from The American Heritage® Dictionary of the English Language, 4th Edition
- A city of east-central France at the confluence of the Rhone and Saône rivers south of Mâcon. Founded in 43 B.C. as a Roman colony, it was the principal city of Gaul and an important religious center after the introduction of Christianity. Its silk industry dates to the 15th century. Population: 466,000.
- Lyon, Mary Mason 1797-1849. American educator who founded (1837) Mount Holyoke College, the first American institution of higher learning for women.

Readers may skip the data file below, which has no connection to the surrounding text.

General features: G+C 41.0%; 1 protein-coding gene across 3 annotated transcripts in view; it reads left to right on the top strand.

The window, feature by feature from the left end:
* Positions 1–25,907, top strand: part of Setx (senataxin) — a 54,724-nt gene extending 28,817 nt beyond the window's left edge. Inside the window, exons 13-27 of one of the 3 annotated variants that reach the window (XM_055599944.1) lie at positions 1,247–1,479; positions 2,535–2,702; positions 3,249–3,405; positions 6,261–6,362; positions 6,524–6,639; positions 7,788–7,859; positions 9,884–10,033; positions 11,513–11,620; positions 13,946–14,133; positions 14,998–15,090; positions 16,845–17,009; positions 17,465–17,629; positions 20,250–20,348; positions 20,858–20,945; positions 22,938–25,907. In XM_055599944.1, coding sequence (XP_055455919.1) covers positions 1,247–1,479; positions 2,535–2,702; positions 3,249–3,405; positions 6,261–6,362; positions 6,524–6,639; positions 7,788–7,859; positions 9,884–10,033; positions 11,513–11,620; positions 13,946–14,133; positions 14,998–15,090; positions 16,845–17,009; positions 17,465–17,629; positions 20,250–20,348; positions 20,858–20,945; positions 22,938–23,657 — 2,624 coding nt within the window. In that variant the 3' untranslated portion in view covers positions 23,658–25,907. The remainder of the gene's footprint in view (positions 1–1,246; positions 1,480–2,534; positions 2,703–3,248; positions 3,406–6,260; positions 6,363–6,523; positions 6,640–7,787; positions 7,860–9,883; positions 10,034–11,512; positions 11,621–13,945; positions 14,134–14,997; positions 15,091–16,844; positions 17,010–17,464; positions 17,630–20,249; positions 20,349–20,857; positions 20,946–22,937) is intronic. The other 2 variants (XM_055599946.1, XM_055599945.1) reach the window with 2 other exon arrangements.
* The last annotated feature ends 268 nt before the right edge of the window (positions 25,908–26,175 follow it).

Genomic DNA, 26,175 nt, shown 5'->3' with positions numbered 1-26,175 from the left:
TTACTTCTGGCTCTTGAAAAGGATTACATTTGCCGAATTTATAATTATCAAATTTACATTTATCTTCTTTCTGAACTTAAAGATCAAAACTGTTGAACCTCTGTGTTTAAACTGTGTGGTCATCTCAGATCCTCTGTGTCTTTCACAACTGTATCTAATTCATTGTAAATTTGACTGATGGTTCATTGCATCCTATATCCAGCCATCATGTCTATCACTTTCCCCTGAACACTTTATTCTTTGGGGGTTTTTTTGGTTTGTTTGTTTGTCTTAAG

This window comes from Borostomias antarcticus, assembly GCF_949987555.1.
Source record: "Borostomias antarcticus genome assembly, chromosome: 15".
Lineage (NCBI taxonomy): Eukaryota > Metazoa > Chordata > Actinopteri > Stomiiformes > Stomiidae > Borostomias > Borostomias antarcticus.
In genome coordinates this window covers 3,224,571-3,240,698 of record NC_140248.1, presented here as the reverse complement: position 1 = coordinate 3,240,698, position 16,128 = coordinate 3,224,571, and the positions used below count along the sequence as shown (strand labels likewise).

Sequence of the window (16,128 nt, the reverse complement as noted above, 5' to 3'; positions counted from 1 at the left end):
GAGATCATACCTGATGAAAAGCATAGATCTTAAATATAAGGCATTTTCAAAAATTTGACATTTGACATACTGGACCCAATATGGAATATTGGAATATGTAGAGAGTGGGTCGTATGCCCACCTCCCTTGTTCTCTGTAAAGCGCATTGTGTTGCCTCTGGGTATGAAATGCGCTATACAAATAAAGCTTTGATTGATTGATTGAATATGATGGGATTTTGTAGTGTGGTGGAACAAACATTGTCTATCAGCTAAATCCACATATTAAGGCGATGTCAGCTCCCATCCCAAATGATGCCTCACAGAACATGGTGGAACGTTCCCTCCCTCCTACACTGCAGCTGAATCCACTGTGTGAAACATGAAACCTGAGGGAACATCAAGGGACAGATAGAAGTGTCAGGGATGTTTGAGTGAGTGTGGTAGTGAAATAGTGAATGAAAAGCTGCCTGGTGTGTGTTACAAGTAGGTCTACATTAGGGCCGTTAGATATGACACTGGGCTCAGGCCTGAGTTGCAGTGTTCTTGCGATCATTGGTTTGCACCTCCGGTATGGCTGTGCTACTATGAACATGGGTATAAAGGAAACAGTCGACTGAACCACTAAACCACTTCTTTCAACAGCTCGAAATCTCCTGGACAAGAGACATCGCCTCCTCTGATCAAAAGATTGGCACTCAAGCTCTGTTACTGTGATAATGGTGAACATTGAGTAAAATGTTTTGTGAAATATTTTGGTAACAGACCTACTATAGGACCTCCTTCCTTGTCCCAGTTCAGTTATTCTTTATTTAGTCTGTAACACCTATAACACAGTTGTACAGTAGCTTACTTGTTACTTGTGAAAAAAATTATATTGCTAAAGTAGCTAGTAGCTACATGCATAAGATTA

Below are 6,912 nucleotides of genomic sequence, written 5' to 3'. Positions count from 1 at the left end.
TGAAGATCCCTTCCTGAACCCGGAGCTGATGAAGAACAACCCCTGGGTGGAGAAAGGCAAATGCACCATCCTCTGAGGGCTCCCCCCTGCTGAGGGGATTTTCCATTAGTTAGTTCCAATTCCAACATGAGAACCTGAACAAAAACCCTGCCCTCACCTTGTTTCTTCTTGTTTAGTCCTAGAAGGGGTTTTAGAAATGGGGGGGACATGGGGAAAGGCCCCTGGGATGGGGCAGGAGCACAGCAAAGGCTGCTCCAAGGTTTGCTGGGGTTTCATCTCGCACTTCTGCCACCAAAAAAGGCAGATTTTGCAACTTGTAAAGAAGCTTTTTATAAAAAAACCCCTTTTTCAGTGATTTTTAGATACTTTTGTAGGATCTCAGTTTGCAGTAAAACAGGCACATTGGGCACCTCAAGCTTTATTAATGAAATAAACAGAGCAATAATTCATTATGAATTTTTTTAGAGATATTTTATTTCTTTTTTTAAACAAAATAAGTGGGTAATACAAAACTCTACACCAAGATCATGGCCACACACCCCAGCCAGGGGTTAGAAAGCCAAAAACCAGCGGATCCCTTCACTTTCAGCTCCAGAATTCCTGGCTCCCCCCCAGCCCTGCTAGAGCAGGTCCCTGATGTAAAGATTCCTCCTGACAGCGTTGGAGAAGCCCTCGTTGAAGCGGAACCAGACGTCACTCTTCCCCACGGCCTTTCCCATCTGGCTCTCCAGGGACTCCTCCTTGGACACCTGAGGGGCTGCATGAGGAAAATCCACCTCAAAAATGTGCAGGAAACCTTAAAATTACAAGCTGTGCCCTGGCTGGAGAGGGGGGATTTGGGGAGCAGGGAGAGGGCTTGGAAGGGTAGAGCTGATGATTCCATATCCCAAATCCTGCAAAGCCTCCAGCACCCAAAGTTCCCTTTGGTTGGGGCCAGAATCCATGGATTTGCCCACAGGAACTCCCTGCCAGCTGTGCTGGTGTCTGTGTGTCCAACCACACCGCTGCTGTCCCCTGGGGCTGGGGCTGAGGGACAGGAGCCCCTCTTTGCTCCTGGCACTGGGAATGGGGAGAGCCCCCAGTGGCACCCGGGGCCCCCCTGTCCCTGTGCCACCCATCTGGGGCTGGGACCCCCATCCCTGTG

from Wiktionary, Creative Commons Attribution/Share-Alike License
- proper n. Alternative spelling of Lyons.
from The Century Dictionary and Cyclopedia
- n. An obsolete spelling of lion.
from WordNet 3.0 Copyright 2006 by Princeton University. All rights reserved.
- n. a city in east-central France on the Rhone River; a principal producer of silk and rayon
Sorry, no etymologies found.